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Human Reproduction. 2007 Jan; 22(1):311-312.We thank Professor Evers for his interest in our preliminary work. We agree that a positive likelihood ratio (LR+) of 1.67 will change the likelihood of disease in a clinically not very relevant way. Indeed, we have moderated our purpose saying that an LR+ of 1.67 indicated a small impact on the post-test probability of successful IVF. However, this change was statistically significant as our study showed. Thus, we believe that in the lack of other predictive tests that could be performed routinely, this new combined test is helpful to decrease the risk of fertilization failure during IVF therapy in the case of unexplained infertility. Concerning male factor, we have found an LR+ of 6.0, which indicated a better, though moderate, post-test impact, as we have said in our study and accordingly to Professor Evers' letter. However, we effectively did not include the 95% confidence interval (CI) of this LR in our study, and we agree that this could lead to misinterpretation. We thought that this CI is calculated using an approximate formula, which could not be considered as valid on such a small sample. (excerpt)
Human Reproduction. 2007 Jan; 22(1):311.I have read with great interest the article by Sifer et al. (2005) on the combination of a newly developed sperm-zona pellucida-binding assay and WHO grade 'a' sperm motility to predict sperm fertilizing ability in IVF. The authors have to be commended for developing a--theoretically very appealing--new sperm function test, and it is easy to understand how they could get carried away by their enthusiasm about the clinical applicability of this new test. In fact, the authors are so positive about the results of their combination test that they consider it 'an excellent predictor of sperm fertilizing potential in cases of mild male-factor infertility', and they recommend that it 'should be incorporated as a functional test to direct patients to IVF or ICSI at their first attempt'. They continue by stating that 'the positive LR of 1.67 (95% CI 1.07-2.59) allowed us to use this test in these cases' (i.e. in patients with unexplained infertility). (excerpt)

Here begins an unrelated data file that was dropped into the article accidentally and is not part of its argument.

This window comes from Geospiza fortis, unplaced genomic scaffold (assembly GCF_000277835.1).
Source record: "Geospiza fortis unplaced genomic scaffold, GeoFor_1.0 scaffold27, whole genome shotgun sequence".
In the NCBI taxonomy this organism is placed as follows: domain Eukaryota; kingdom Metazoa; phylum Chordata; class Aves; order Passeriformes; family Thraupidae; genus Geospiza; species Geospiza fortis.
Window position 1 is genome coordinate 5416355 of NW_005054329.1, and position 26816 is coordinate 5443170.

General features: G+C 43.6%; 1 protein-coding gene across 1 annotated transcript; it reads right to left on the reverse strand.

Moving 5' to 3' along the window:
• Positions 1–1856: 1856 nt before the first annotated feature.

Geneva, WHO, 1973. (WHO Technical Report Series No. 520) 34 p.After summarizing current WHO research directed at the control of male fertility focusing on 1) gametogenesis and ultrastructure of the testis; 2) cytogenetic aspects; 3) hormonal regulation; 4) epididymal function (the maturation and preservation of spermatozoa); 5) vas deferens; and 6) semen analysis; recommendations for further research in the area are made. Studies are required on the following aspects of reproductive function in the male: 1) structural and cytochemical organization of the various classes of germ cells in humans and nonhuman primates; 2) interstitial tissues and the components of the blood-testis barrier and their role in the regulation of gametogenic function of the testis; 3) structural and functional state of the testis during growth and development, during aging, and in most histopathological conditions leading to partial or complete sterility; 4) the role of meiotic chromosome aberration in degeneration of germ cells; 5) role of abnormal chromosomes as an etiological factor in male infertility; 6) binding and metabolism of androgens and their effects on the seminiferous tubule; 7) role of gonadotropins, particularly follicle stimulating hormone (FSH), in regulation of spermatogenesis; 8) identification of tubular factors involved in regulation of FSH secretion; 9) elucidation of epididymal function in a number of species; 10) characteristics of sperm surface; 11) nature of epididymal plasma and the factors that control it; 12) anatomy, physiology, and functional role of human vas deferens, with emphasis on blood supply; 13) effect of vasectomy on male reproductive function and possible immunological sequelae of this operation; 14) relationship between fertility and such characteristics of sperm as number, motility, and morphology; 15) biochemical characteristics of the nucleus, acrosome, and midpiece of sperm, and their relationship to sperm motility and fertility; 16) chemical nature of substances secreted specifically in different accessory sex organs; 17) the possible relationship between autoimmune phenomenoa and testicular disease; and 18) immunological sequelae of vasectomy. In addition, studies on the cryobiology of human and animal sperm are expected to yield information on the biology of sperm.